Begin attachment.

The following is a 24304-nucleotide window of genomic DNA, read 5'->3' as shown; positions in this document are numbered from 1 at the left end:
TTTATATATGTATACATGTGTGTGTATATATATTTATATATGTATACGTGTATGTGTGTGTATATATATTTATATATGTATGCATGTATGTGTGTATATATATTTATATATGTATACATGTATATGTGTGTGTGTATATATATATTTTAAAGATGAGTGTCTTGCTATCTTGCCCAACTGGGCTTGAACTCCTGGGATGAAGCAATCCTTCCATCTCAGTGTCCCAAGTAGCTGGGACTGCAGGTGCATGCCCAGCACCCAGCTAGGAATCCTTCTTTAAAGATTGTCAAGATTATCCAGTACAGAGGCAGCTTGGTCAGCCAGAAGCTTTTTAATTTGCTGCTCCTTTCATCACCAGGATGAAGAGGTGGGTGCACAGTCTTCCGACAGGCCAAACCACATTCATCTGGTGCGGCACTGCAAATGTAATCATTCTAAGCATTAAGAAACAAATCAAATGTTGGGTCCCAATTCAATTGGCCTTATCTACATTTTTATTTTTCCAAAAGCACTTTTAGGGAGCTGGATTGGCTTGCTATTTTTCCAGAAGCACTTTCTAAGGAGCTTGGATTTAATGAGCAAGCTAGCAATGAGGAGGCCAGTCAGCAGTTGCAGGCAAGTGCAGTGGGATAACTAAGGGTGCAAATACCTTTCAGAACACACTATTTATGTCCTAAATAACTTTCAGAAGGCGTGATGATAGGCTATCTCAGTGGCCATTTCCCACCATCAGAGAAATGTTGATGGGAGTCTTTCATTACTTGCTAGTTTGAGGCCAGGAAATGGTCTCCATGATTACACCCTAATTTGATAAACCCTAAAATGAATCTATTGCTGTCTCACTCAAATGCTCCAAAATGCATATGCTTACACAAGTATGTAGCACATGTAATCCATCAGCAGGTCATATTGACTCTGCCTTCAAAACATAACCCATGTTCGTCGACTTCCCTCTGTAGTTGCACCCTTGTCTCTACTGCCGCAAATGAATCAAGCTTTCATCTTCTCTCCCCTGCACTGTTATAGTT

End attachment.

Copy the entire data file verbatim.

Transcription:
The following is a 24304-nucleotide window of genomic DNA, read 5'->3' as shown; positions in this document are numbered from 1 at the left end:
TTTATATATGTATACATGTGTGTGTATATATATTTATATATGTATACGTGTATGTGTGTGTATATATATTTATATATGTATGCATGTATGTGTGTATATATATTTATATATGTATACATGTATATGTGTGTGTGTATATATATATTTTAAAGATGAGTGTCTTGCTATCTTGCCCAACTGGGCTTGAACTCCTGGGATGAAGCAATCCTTCCATCTCAGTGTCCCAAGTAGCTGGGACTGCAGGTGCATGCCCAGCACCCAGCTAGGAATCCTTCTTTAAAGATTGTCAAGATTATCCAGTACAGAGGCAGCTTGGTCAGCCAGAAGCTTTTTAATTTGCTGCTCCTTTCATCACCAGGATGAAGAGGTGGGTGCACAGTCTTCCGACAGGCCAAACCACATTCATCTGGTGCGGCACTGCAAATGTAATCATTCTAAGCATTAAGAAACAAATCAAATGTTGGGTCCCAATTCAATTGGCCTTATCTACATTTTTATTTTTCCAAAAGCACTTTTAGGGAGCTGGATTGGCTTGCTATTTTTCCAGAAGCACTTTCTAAGGAGCTTGGATTTAATGAGCAAGCTAGCAATGAGGAGGCCAGTCAGCAGTTGCAGGCAAGTGCAGTGGGATAACTAAGGGTGCAAATACCTTTCAGAACACACTATTTATGTCCTAAATAACTTTCAGAAGGCGTGATGATAGGCTATCTCAGTGGCCATTTCCCACCATCAGAGAAATGTTGATGGGAGTCTTTCATTACTTGCTAGTTTGAGGCCAGGAAATGGTCTCCATGATTACACCCTAATTTGATAAACCCTAAAATGAATCTATTGCTGTCTCACTCAAATGCTCCAAAATGCATATGCTTACACAAGTATGTAGCACATGTAATCCATCAGCAGGTCATATTGACTCTGCCTTCAAAACATAACCCATGTTCGTCGACTTCCCTCTGTAGTTGCACCCTTGTCTCTACTGCCGCAAATGAATCAAGCTTTCATCTTCTCTCCCCTGCACTGTTATAGTT